The leaves are starting to turn shades of red, yellow, and orange and fall to the ground. October means pumpkins on doorsteps and ghouls on porches. However, many people don’t know that October also means it is time to think about noise. This and every October is protecting your hearing month, a national campaign led by the National Institute on Deafness and Other Communication Disorders (NIDCD) to raise awareness around the risks of loud noise.
Sound vs. Noise
Sounds can be relaxing. The sound of the wind through the trees or a babbling brook can bring joy. However, if you’ve been exposed to too much sound you may not even be able to hear these subtle sounds. As the sound level rises, it can quickly turn to noise and can cause irritability, unrealized stress and even hearing loss. Our world is increasingly noisy, and this can result in noise pollution in our daily lives.
The problem with noise pollution is that many can’t escape the sounds around them. It could be coming from a busy intersection outside your home, full of traffic and construction which fluctuates through the day. It could also occur on your commute, at work or even when you relax. The problem with too much noise is that it can trigger a stress response in the amygdala, a region of the brainstem which learns over time what sounds might signal impending danger.
When extreme sounds are detected, the amygdala triggers a release of cortisol, which is a stress hormone. The secretion of cortisol results in increased heart rate, blood pressure, and a rapid release of energy in the bloodstream. It can take a toll on our body when cortisol is constantly being released due to exposure to noise.
How Does Noise Induced Hearing Loss Occur?
Noise doesn’t only affect our stress levels but our ability to hear. To understand how noise induced hearing loss occurs, we must first explore the systems of the ear. Generally, sound is collected by the outer ear and sent through the eardrum, and the tiniest bones in the body through vibration. The vibrations then reach the cochlea, which is a tiny snail shaped organ filled with fluid. Within the cochlea, tiny hair-like cells called stereocilia respond to the ripples of fluid and convert this information into electrical pulses. These pulses are in turn sent to the brain, to be processed. When sound becomes too loud, the intensity of vibrations causes the stereocilia to break against the membrane walls which hold them. This can cause damage or destruction to stereocilia which impedes the delivery of sound information to the brain.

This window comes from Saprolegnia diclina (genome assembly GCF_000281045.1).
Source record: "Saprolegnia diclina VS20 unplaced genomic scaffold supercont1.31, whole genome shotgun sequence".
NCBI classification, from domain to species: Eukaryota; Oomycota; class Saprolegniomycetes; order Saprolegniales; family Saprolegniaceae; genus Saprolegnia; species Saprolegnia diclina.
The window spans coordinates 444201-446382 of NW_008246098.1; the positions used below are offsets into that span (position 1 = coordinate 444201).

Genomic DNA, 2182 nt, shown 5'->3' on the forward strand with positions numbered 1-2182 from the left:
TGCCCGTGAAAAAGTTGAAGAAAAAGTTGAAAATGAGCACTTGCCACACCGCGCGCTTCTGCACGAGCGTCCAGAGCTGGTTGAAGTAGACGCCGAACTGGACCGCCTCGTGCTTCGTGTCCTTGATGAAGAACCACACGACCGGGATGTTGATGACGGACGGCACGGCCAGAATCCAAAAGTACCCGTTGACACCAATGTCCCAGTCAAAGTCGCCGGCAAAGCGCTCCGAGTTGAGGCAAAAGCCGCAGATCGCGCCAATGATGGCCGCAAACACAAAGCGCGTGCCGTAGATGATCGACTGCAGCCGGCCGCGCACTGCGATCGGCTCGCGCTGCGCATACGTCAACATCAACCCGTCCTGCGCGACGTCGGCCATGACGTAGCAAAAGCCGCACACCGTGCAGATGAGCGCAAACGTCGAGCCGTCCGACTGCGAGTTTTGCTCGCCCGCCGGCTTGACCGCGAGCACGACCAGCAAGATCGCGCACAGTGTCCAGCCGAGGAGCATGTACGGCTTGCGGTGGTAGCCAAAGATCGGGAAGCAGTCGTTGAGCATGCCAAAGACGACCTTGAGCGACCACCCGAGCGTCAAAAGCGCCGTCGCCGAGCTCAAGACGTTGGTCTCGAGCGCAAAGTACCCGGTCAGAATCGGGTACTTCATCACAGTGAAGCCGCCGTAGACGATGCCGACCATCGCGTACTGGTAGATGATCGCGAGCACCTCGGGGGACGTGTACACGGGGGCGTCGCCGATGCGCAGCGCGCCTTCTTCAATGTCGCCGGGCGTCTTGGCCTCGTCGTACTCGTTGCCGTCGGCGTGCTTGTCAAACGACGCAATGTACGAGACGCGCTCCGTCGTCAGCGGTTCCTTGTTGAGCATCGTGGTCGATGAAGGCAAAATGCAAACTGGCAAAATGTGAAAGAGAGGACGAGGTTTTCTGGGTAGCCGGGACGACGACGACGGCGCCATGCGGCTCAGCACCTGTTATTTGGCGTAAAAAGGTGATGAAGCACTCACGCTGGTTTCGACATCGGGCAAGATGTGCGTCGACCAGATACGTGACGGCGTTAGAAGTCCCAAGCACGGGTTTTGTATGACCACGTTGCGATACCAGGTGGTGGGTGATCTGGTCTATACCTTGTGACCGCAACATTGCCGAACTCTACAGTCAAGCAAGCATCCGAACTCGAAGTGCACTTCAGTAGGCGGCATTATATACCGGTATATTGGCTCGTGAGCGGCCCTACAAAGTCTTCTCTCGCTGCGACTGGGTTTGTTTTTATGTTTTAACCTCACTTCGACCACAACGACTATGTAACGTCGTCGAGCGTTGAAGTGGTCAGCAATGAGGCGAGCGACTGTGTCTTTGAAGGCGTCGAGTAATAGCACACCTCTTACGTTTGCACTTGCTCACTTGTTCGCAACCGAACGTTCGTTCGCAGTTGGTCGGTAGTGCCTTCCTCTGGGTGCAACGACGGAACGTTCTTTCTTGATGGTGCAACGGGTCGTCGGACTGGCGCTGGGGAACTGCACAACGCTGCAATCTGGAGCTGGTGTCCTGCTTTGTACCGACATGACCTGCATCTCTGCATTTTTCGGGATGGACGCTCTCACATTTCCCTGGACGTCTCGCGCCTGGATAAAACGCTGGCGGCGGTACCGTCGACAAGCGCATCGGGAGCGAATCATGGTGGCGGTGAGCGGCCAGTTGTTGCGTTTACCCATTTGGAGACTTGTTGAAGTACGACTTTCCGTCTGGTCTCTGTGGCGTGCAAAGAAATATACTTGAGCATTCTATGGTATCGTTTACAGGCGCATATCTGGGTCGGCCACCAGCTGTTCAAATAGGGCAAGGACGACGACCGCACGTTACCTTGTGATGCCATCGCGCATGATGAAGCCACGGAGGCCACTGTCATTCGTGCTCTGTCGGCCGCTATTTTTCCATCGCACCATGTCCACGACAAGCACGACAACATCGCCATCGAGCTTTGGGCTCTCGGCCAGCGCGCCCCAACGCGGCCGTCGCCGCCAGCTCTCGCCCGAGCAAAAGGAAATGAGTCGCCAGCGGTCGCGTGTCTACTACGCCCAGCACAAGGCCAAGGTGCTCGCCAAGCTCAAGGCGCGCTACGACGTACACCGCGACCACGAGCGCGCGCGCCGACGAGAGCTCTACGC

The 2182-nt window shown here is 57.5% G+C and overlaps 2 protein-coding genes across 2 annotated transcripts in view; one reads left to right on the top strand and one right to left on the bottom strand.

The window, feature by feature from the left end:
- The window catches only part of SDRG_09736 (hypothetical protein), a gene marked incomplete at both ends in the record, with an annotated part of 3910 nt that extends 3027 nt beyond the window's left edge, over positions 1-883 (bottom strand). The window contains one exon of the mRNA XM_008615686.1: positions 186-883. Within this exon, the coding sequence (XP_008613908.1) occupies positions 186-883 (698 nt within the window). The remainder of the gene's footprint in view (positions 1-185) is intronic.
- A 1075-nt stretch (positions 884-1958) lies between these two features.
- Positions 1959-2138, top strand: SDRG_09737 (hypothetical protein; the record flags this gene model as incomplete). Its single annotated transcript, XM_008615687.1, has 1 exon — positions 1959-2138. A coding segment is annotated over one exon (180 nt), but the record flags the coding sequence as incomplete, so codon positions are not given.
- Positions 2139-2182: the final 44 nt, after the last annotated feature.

How Loud Is Too Loud?
The intensity of sound is measured in decibels (dB). Any decibel reading over 85dB can start to cause permanent hearing loss. However, it is not just the level of the decibel but the length of exposure. The CDC explains that “The decibel scale is logarithmic, which means that loudness is not directly proportional to sound intensity. Instead, the intensity of a sound grows very fast. This means that a sound at 20 dB is 10 times more intense than a sound at 10dB. Also, the intensity of a sound at 100 dB is one billion times more powerful compared to a sound at 10dB.” An exposure of 85dB will take about 8 hours of constant exposure for damage to incur but at 88dB, it will only take 4 hours.
Protect Your Hearing
Understanding when your hearing is at risk is key to protection. Using a free app available on most smart devices, will allow you to detect the decibel levels in the places you frequent most, such as your home, car, work and hobbies. If you detect a decibel reading which is consistently over 85dB it is important that you take a few precautions. Because the length of exposure affects the amount of damage, take listening breaks when you can. Step away for about 15 minutes. If this is not an option, you can try to lower decibel levels. The most common solution is to wear hearing protection. Most earplugs and protective headphones can lower the decibel level by 15-33dB.